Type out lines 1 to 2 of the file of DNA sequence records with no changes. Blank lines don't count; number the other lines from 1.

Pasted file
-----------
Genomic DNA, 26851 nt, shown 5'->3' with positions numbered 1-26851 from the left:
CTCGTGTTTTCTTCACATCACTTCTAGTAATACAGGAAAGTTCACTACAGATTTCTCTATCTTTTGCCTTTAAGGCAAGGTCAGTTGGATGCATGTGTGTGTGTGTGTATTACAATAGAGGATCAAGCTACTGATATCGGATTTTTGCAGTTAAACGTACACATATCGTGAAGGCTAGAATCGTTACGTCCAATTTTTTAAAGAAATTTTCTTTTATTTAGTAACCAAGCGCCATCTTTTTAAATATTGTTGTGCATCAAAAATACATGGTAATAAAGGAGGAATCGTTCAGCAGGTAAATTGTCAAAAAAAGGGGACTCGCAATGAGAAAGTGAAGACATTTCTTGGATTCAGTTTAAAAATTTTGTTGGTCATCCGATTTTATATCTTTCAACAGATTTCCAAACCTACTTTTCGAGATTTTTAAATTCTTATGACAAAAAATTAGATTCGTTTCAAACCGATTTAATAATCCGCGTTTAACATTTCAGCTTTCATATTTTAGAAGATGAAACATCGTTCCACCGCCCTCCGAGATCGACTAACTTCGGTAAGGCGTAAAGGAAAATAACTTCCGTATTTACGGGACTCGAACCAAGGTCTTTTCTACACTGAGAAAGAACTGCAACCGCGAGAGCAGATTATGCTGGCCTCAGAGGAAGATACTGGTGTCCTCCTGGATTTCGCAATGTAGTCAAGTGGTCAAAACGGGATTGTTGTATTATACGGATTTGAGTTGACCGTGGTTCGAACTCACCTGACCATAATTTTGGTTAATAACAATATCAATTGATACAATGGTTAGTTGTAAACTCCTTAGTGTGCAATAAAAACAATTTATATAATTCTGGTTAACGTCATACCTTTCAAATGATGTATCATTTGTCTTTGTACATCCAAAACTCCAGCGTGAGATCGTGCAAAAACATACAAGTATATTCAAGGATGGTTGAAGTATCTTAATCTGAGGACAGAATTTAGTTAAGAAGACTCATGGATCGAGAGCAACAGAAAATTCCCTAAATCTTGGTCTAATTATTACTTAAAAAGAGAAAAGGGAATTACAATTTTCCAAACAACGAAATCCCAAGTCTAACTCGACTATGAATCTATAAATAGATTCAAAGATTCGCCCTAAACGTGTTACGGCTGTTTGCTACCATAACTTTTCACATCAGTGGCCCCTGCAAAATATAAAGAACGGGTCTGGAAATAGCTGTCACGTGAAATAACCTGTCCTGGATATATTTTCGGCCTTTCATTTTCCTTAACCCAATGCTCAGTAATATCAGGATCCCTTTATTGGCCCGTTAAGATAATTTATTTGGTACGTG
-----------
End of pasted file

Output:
Genomic DNA, 26851 nt, shown 5'->3' with positions numbered 1-26851 from the left:
CTCGTGTTTTCTTCACATCACTTCTAGTAATACAGGAAAGTTCACTACAGATTTCTCTATCTTTTGCCTTTAAGGCAAGGTCAGTTGGATGCATGTGTGTGTGTGTGTATTACAATAGAGGATCAAGCTACTGATATCGGATTTTTGCAGTTAAACGTACACATATCGTGAAGGCTAGAATCGTTACGTCCAATTTTTTAAAGAAATTTTCTTTTATTTAGTAACCAAGCGCCATCTTTTTAAATATTGTTGTGCATCAAAAATACATGGTAATAAAGGAGGAATCGTTCAGCAGGTAAATTGTCAAAAAAAGGGGACTCGCAATGAGAAAGTGAAGACATTTCTTGGATTCAGTTTAAAAATTTTGTTGGTCATCCGATTTTATATCTTTCAACAGATTTCCAAACCTACTTTTCGAGATTTTTAAATTCTTATGACAAAAAATTAGATTCGTTTCAAACCGATTTAATAATCCGCGTTTAACATTTCAGCTTTCATATTTTAGAAGATGAAACATCGTTCCACCGCCCTCCGAGATCGACTAACTTCGGTAAGGCGTAAAGGAAAATAACTTCCGTATTTACGGGACTCGAACCAAGGTCTTTTCTACACTGAGAAAGAACTGCAACCGCGAGAGCAGATTATGCTGGCCTCAGAGGAAGATACTGGTGTCCTCCTGGATTTCGCAATGTAGTCAAGTGGTCAAAACGGGATTGTTGTATTATACGGATTTGAGTTGACCGTGGTTCGAACTCACCTGACCATAATTTTGGTTAATAACAATATCAATTGATACAATGGTTAGTTGTAAACTCCTTAGTGTGCAATAAAAACAATTTATATAATTCTGGTTAACGTCATACCTTTCAAATGATGTATCATTTGTCTTTGTACATCCAAAACTCCAGCGTGAGATCGTGCAAAAACATACAAGTATATTCAAGGATGGTTGAAGTATCTTAATCTGAGGACAGAATTTAGTTAAGAAGACTCATGGATCGAGAGCAACAGAAAATTCCCTAAATCTTGGTCTAATTATTACTTAAAAAGAGAAAAGGGAATTACAATTTTCCAAACAACGAAATCCCAAGTCTAACTCGACTATGAATCTATAAATAGATTCAAAGATTCGCCCTAAACGTGTTACGGCTGTTTGCTACCATAACTTTTCACATCAGTGGCCCCTGCAAAATATAAAGAACGGGTCTGGAAATAGCTGTCACGTGAAATAACCTGTCCTGGATATATTTTCGGCCTTTCATTTTCCTTAACCCAATGCTCAGTAATATCAGGATCCCTTTATTGGCCCGTTAAGATAATTTATTTGGTACGTG